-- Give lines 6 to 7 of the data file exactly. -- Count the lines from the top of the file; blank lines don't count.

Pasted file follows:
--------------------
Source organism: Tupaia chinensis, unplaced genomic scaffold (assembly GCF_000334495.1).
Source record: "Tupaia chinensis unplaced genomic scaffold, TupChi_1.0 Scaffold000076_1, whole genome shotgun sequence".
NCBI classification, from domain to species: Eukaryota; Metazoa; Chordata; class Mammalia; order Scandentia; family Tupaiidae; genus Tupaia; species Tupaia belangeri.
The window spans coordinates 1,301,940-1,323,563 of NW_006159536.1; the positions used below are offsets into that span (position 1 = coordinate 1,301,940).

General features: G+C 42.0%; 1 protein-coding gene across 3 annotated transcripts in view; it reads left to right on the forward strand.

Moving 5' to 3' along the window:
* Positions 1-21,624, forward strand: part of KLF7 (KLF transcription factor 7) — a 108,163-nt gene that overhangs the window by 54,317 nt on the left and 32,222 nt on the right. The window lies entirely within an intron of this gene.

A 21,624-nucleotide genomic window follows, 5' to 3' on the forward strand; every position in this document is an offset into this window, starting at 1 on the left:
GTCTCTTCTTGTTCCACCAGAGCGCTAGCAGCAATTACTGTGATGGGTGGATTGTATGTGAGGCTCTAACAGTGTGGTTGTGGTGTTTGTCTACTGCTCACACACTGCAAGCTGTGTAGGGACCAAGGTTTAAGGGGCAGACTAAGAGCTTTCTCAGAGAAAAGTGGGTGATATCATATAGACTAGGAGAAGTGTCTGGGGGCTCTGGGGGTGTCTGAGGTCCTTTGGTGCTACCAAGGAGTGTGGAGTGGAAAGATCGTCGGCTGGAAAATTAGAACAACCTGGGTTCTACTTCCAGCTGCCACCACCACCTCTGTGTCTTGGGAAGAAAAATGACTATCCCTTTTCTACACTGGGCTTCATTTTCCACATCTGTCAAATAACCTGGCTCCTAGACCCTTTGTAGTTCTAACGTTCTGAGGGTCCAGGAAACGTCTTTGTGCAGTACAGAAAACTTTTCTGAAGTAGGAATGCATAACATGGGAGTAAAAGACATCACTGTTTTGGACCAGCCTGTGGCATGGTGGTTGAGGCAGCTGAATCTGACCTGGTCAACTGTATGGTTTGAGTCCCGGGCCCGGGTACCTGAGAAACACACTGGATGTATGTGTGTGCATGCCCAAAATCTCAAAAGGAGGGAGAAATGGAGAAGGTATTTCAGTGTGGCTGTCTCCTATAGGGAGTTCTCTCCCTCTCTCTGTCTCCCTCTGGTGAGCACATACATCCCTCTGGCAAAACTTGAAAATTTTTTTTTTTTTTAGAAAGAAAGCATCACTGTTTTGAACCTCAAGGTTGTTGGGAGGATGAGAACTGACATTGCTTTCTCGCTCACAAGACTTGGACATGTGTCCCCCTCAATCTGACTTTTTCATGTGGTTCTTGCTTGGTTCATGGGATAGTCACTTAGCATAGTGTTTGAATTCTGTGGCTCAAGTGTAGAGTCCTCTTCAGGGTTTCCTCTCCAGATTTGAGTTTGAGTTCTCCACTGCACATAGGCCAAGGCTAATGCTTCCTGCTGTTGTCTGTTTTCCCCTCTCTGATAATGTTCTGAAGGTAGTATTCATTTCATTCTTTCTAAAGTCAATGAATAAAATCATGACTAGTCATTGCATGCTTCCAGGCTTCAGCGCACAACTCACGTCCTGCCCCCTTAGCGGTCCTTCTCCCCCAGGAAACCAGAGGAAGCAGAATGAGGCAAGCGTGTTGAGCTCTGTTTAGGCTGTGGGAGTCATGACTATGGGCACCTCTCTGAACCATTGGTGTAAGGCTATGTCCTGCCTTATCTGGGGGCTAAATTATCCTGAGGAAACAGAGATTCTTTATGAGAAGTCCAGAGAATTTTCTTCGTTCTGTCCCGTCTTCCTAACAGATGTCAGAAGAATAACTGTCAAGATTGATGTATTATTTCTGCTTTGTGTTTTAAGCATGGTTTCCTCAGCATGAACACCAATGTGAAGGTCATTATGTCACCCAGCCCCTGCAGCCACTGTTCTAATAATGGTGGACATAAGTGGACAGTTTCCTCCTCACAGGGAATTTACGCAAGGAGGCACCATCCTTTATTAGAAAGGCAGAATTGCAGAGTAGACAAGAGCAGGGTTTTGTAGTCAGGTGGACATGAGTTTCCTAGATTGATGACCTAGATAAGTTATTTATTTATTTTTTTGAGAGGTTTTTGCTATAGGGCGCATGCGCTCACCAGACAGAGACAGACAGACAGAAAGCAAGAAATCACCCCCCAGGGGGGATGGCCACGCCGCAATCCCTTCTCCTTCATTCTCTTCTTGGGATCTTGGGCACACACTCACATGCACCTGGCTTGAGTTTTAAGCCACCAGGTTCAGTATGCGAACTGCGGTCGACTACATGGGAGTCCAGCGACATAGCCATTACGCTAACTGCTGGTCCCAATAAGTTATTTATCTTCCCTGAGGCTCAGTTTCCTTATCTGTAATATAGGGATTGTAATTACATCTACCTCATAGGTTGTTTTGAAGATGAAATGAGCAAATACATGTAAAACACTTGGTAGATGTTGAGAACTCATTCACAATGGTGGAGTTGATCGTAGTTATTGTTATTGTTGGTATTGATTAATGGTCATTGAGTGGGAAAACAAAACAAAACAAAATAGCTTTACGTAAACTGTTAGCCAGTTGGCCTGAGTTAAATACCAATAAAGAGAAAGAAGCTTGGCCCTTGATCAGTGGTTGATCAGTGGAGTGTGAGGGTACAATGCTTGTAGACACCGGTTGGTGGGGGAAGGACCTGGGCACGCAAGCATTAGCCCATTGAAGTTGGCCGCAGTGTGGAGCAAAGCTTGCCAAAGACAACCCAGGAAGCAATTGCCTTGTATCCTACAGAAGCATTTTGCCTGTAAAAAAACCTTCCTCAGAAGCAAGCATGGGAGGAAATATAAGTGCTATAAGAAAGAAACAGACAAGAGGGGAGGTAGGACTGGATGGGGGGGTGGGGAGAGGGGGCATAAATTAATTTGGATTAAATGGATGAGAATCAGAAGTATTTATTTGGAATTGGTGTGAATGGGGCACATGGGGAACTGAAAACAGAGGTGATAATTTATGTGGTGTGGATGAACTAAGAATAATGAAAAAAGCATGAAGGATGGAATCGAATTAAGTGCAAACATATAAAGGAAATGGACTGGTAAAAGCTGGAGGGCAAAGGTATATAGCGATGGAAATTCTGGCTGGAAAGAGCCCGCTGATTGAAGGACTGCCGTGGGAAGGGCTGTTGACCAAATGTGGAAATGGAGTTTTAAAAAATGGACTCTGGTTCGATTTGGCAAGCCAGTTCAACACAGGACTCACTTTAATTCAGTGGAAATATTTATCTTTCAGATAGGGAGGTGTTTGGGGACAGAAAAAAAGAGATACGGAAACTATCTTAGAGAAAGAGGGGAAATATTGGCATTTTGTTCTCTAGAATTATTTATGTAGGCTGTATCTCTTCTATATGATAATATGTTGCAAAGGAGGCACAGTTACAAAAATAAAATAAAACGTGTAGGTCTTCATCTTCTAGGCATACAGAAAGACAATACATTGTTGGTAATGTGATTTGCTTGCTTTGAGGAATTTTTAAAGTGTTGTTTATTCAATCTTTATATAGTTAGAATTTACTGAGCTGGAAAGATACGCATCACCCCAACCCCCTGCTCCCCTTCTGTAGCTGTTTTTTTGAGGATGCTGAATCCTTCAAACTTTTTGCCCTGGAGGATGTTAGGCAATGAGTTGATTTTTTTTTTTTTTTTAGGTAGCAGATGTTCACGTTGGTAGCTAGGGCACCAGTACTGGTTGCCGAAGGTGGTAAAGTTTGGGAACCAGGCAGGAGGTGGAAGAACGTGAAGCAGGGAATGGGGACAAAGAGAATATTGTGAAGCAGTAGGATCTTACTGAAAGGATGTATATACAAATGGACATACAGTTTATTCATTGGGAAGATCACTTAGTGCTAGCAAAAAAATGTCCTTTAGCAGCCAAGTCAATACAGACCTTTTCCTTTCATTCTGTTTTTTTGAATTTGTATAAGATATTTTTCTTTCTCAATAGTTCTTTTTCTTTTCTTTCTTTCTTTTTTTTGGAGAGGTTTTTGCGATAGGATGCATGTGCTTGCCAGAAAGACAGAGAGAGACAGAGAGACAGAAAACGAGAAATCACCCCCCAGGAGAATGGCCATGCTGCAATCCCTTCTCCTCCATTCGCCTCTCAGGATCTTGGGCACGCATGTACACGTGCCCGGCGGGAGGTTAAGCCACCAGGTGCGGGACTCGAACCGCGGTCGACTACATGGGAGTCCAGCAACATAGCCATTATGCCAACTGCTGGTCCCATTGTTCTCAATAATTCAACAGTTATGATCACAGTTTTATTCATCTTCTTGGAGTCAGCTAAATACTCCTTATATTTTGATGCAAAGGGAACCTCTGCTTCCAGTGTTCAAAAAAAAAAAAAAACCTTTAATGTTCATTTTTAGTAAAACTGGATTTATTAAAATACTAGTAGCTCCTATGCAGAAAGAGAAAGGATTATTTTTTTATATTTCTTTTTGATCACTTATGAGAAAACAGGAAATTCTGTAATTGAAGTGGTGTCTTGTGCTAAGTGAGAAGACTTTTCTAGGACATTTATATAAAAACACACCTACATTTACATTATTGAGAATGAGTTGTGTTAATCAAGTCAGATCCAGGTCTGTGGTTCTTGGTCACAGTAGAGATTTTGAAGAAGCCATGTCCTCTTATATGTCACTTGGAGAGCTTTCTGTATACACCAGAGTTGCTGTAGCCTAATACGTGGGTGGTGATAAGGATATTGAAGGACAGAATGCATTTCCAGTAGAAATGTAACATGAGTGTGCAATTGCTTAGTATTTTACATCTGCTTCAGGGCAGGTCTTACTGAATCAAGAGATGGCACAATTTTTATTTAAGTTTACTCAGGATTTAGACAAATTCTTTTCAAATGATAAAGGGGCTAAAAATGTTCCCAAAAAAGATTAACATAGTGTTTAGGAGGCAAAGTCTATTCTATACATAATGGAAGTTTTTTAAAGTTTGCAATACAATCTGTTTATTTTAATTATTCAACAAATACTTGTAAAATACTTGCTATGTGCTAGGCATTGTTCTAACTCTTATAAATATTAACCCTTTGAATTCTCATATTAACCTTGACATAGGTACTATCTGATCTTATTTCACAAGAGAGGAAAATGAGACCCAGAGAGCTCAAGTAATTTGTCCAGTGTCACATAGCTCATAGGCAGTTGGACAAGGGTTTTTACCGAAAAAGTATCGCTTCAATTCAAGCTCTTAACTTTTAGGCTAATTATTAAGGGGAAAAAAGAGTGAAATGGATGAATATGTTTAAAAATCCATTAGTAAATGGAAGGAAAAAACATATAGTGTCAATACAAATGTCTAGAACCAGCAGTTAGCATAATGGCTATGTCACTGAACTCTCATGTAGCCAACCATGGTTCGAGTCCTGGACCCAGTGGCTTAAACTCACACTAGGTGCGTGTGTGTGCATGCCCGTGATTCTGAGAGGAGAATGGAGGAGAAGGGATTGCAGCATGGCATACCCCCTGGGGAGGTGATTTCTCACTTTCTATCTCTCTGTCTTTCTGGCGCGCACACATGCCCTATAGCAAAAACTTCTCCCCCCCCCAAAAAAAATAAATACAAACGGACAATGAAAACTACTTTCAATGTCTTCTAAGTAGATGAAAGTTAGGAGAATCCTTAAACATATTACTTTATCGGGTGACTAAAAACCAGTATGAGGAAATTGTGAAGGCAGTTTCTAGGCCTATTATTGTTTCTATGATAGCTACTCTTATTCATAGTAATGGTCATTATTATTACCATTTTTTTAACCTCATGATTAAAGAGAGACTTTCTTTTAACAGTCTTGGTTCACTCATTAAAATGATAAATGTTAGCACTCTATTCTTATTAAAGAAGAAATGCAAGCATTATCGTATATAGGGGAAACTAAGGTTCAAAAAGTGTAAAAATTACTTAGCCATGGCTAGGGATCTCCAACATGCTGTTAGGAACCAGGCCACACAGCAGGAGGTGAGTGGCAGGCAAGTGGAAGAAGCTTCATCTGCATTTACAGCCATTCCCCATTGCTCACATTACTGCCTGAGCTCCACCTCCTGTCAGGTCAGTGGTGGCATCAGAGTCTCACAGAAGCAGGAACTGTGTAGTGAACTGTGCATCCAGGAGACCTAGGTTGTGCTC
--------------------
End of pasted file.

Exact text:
Moving 5' to 3' along the window:
* Positions 1-21,624, forward strand: part of KLF7 (KLF transcription factor 7) — a 108,163-nt gene that overhangs the window by 54,317 nt on the left and 32,222 nt on the right. The window lies entirely within an intron of this gene.